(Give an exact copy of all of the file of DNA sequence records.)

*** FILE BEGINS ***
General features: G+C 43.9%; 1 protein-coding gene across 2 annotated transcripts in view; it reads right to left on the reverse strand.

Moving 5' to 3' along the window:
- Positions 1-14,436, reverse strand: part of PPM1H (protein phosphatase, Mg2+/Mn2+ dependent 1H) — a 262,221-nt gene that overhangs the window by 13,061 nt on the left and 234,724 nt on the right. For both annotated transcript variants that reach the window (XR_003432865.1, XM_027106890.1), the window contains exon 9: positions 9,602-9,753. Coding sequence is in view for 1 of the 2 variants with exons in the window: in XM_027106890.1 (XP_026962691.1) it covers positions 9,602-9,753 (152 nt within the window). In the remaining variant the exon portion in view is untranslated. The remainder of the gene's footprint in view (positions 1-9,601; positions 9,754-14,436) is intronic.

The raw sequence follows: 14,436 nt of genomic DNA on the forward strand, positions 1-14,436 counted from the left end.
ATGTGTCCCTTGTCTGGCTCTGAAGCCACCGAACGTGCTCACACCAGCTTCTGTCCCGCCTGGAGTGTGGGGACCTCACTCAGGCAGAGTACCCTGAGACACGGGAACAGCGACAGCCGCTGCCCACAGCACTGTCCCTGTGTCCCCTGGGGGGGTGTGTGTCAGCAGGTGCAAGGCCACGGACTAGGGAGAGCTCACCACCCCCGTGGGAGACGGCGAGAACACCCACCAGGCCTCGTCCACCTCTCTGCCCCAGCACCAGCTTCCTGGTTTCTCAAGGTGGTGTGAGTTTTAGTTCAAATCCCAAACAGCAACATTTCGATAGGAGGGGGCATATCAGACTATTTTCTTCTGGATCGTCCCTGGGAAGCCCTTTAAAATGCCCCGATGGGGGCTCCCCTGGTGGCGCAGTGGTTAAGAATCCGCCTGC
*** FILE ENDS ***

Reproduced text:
General features: G+C 43.9%; 1 protein-coding gene across 2 annotated transcripts in view; it reads right to left on the reverse strand.

Moving 5' to 3' along the window:
- Positions 1-14,436, reverse strand: part of PPM1H (protein phosphatase, Mg2+/Mn2+ dependent 1H) — a 262,221-nt gene that overhangs the window by 13,061 nt on the left and 234,724 nt on the right. For both annotated transcript variants that reach the window (XR_003432865.1, XM_027106890.1), the window contains exon 9: positions 9,602-9,753. Coding sequence is in view for 1 of the 2 variants with exons in the window: in XM_027106890.1 (XP_026962691.1) it covers positions 9,602-9,753 (152 nt within the window). In the remaining variant the exon portion in view is untranslated. The remainder of the gene's footprint in view (positions 1-9,601; positions 9,754-14,436) is intronic.

The raw sequence follows: 14,436 nt of genomic DNA on the forward strand, positions 1-14,436 counted from the left end.
ATGTGTCCCTTGTCTGGCTCTGAAGCCACCGAACGTGCTCACACCAGCTTCTGTCCCGCCTGGAGTGTGGGGACCTCACTCAGGCAGAGTACCCTGAGACACGGGAACAGCGACAGCCGCTGCCCACAGCACTGTCCCTGTGTCCCCTGGGGGGGTGTGTGTCAGCAGGTGCAAGGCCACGGACTAGGGAGAGCTCACCACCCCCGTGGGAGACGGCGAGAACACCCACCAGGCCTCGTCCACCTCTCTGCCCCAGCACCAGCTTCCTGGTTTCTCAAGGTGGTGTGAGTTTTAGTTCAAATCCCAAACAGCAACATTTCGATAGGAGGGGGCATATCAGACTATTTTCTTCTGGATCGTCCCTGGGAAGCCCTTTAAAATGCCCCGATGGGGGCTCCCCTGGTGGCGCAGTGGTTAAGAATCCGCCTGC